December 2002 Archives
So I see (via a report on a news site) that DirecTV DSL will be shutting down all ISP operations in no less than 30 days. Argh. We've been with these people since they were Telocity. At least it looks like there are other ISPs who can give similar (not quite as good, but reasonably similar) deals.
I saw my first Viking takeoff today. As I was driving by the runways at the airport I heard engines rumbling (and since I never hear commercial jets in the car with the radio on, it had to be a military jet); looked over and there's an Eagle standing on its tail. Just as it got too high to see (which took maybe 10 seconds from takeoff), the pilot started his rollout. Very cool.
For those not familiar with the term, a Viking takeoff is one where, as the aircraft gets up to flight speed, the pilot pulls back on the stick until the aircraft's nose is pointed straight up. Fighter jets are about the only aircraft that can pull this off, since it requires that the engines produce more thrust than the aircraft weighs. As the aircraft reaches its cruise height, the pilot will "roll out" the aircraft: he rolls it until its back is facing the direction the pilot wants to go, then pull back on the stick until the aircraft is level (but flying upside down) in the direction he wants to go, and then roll the aircraft over until it's right side up. Boeing has some videos of Viking takeoffs up on their media site; look under the F-15 Eagle section.
OxBlog has an interesting post about the administration's ongoing reaction to the current unrest in Iran. Apparently they're using subversive programming (over the Voice of America channels) which doesn't directly confront the regime; instead, it shows the Iranian watchers how life is different (and hopefully, more attractive) in a free country (specifically the U.S.) than it is under a theocratic regime. They don't seem to have many viewers yet (no official numbers), but that seems to be an issue of reception rather than desire (the NYTimes article referenced quotes an Iranian fellow who says they listen to the channel over the radio since they can't get it on TV). Money quotes:
The show carefully avoids direct criticism of Iran's Islamic regime; its style is subtly subversive.
A recent entertainment segment, for instance, profiled the Cuban jazz trumpeter Arturo Sandoval, who did not have a word to say about Iran or Iranians but talked movingly about fleeing a repressive regime for political and artistic freedom. The interview with Jay Leno focused on using comedy to criticize politics.
Another segment showed Iranian students at the University of Maryland enjoying Mehregan, a traditional Persian fall festival, without mentioning directly what viewers in Iran already know: that this secular holiday's celebration is discouraged by the country's religious leaders.
A regular feature called "A Day in the Life" uses a reality television approach to showcase ordinary Iranian 20-somethings living in the United States. As the jumpy camera followed Anahita Sami, a 20-year-old student, and her friends around the campus of George Washington University, she chatted about dorm life, exams, being away from home for the first time, nothing particularly exciting. But the point is made: Yeah, she can wear those clothes, say those things and do that stuff.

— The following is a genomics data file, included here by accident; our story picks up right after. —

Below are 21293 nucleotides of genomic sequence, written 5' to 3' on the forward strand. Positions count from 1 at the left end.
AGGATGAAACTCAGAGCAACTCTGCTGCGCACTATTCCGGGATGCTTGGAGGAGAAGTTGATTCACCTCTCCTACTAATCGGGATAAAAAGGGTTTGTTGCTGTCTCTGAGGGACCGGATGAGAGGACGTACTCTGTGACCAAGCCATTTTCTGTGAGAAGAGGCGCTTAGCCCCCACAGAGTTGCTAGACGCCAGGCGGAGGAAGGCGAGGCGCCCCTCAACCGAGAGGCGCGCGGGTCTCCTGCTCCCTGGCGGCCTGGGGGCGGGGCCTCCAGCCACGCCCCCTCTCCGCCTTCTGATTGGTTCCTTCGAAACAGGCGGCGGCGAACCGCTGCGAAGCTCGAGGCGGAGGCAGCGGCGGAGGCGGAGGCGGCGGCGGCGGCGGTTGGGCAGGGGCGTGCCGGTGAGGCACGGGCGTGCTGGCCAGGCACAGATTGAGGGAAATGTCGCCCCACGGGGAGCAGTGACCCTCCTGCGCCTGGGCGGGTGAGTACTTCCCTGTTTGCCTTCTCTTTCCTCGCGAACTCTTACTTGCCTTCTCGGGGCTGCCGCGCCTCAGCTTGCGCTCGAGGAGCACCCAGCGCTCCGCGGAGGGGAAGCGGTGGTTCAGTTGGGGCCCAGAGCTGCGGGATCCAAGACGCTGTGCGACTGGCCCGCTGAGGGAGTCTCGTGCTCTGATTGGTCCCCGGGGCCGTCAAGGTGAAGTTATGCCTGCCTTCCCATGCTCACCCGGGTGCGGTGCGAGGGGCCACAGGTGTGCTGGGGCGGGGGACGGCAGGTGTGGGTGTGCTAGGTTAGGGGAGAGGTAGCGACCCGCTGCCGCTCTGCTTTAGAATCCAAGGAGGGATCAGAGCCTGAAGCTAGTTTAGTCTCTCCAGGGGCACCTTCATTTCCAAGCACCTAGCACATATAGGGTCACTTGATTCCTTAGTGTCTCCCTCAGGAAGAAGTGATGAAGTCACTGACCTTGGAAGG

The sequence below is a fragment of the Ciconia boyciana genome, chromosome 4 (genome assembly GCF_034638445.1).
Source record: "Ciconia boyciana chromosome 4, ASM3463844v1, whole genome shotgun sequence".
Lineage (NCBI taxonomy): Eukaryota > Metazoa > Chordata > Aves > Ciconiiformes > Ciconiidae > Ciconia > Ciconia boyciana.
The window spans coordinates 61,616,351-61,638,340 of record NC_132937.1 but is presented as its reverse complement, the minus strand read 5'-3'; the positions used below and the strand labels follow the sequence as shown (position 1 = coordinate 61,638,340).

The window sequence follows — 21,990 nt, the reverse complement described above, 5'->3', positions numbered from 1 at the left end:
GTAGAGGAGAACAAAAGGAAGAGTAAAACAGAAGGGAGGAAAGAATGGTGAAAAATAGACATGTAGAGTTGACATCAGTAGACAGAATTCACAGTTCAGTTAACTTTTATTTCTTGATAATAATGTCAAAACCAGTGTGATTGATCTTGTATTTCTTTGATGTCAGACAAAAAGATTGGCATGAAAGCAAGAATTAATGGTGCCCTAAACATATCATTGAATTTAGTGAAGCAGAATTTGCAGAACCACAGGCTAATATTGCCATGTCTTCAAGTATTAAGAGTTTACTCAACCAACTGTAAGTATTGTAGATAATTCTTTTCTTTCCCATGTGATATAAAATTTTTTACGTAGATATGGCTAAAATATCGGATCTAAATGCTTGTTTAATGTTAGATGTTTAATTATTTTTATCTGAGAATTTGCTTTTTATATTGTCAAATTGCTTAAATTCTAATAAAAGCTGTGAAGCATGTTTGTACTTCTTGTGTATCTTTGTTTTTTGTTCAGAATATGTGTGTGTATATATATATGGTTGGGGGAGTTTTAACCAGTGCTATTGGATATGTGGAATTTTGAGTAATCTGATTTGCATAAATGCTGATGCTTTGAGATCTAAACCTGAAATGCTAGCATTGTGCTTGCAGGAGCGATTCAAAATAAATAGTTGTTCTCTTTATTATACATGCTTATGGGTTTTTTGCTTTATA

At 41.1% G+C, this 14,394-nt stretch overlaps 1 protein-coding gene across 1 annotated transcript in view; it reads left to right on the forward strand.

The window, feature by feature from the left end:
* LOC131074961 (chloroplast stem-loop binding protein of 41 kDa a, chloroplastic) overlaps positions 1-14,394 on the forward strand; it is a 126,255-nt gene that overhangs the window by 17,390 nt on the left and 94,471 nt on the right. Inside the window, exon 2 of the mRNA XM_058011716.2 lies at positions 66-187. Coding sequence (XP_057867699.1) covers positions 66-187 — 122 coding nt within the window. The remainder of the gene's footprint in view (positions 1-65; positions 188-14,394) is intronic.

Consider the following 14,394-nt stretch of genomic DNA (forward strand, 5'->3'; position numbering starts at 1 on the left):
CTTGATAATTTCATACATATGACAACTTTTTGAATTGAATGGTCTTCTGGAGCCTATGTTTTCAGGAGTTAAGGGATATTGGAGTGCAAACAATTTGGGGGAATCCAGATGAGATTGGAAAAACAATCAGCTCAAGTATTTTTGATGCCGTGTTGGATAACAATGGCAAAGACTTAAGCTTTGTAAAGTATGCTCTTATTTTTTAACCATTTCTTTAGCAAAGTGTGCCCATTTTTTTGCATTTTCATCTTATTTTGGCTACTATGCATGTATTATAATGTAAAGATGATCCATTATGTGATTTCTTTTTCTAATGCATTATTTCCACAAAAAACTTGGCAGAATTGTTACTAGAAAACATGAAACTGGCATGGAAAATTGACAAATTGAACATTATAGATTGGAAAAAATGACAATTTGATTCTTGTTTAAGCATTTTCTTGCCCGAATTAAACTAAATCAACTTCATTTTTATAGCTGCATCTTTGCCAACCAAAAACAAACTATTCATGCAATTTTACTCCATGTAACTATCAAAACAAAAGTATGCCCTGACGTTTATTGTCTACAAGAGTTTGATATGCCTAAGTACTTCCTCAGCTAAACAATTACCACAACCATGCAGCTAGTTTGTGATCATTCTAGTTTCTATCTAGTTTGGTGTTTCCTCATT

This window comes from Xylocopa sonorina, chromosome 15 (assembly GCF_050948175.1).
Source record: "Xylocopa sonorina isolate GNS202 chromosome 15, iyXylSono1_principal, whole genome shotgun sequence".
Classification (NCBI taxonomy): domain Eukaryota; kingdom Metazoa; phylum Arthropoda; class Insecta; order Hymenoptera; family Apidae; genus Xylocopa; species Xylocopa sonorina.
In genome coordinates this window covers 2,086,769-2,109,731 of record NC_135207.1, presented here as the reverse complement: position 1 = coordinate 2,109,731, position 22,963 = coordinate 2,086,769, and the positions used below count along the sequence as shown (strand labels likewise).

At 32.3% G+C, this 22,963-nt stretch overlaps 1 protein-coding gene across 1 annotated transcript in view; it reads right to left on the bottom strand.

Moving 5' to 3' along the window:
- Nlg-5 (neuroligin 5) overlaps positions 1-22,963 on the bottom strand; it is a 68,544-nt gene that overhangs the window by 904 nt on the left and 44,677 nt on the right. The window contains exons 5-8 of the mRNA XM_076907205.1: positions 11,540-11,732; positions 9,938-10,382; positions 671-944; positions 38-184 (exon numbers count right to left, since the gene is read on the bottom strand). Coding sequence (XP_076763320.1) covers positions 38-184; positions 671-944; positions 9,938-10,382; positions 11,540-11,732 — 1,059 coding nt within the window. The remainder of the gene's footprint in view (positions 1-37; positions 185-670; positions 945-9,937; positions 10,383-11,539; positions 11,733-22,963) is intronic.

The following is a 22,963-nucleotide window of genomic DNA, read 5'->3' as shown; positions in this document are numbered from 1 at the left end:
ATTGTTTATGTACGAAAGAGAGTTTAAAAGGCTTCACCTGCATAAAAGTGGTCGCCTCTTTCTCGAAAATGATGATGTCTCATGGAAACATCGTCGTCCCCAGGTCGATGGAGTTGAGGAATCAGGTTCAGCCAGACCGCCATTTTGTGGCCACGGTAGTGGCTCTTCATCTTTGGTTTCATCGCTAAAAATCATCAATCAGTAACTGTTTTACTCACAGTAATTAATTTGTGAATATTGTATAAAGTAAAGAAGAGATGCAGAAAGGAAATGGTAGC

This is a good thing, I think. In some countries, we may not have any choice but to use force (Afghanistan and, IMO, Iraq)—some countries have such a tight grip on their populace and/or are so dangerous that time is too short. But in many other countries, like Syria, Saudi Arabia, Iran, etc, I think this is a great tactic.
Yeah, so, things have been pretty busy lately. However, Jen's play is over, Thanksgiving is over, and Jen's grandma has returned to Florida, so hopefully some peace and quiet will bless us until Christmas.
I spent most of the weekend cleaning the apartment; it hadn't had a good cleaning since about mid-November, so it was something of a disaster. The laundry still isn't done, and I started the first load about 10:00am on Saturday. :-P I also still have to do some work on the office, but everything else is clean and smells nice. Now if only I could freeze it that way. :)
Charlie's training is progressing. Last week he was stubborn and unhelpful, possibly the least-well-behaved dog in the class. Yesterday we tried a different training collar which really gets his attention, and I found a treat he'll actually pay attention to in class. The short version is that he was probably the best-behaved dog in class, particularly at heeling (which he is usually horrid about)—he walked right at my side, watching me very closely. The other people in the class were very impressed (hell, so was I). Last week I came home incredibly frustrated, but today I'm optimistic. Unfortunately we're having class both the Sunday before and the Sunday after Xmas, which means that I (and possibly Jen, if she decides to come) will have to drive back from Louisville for those two classes. I am irked.
You have no idea how difficult it is for me to not stop by Barnes and Noble on the way home and pick up the Lilo & Stitch DVD. No idea at all.
Work is in one of those in-between phases. There's a certain amount of steady work (website changes, bugfixes, setting up a new trouble report tool, etc etc), but it's neither really cool nor incredibly stressful. Largely I think it will stay this way till the new year, which makes me happy. Downtime is good.
Oh, I almost forgot. We finally bought groceries again. Massive amounts of groceries. It's so nice to open the fridge and see real food again. :)
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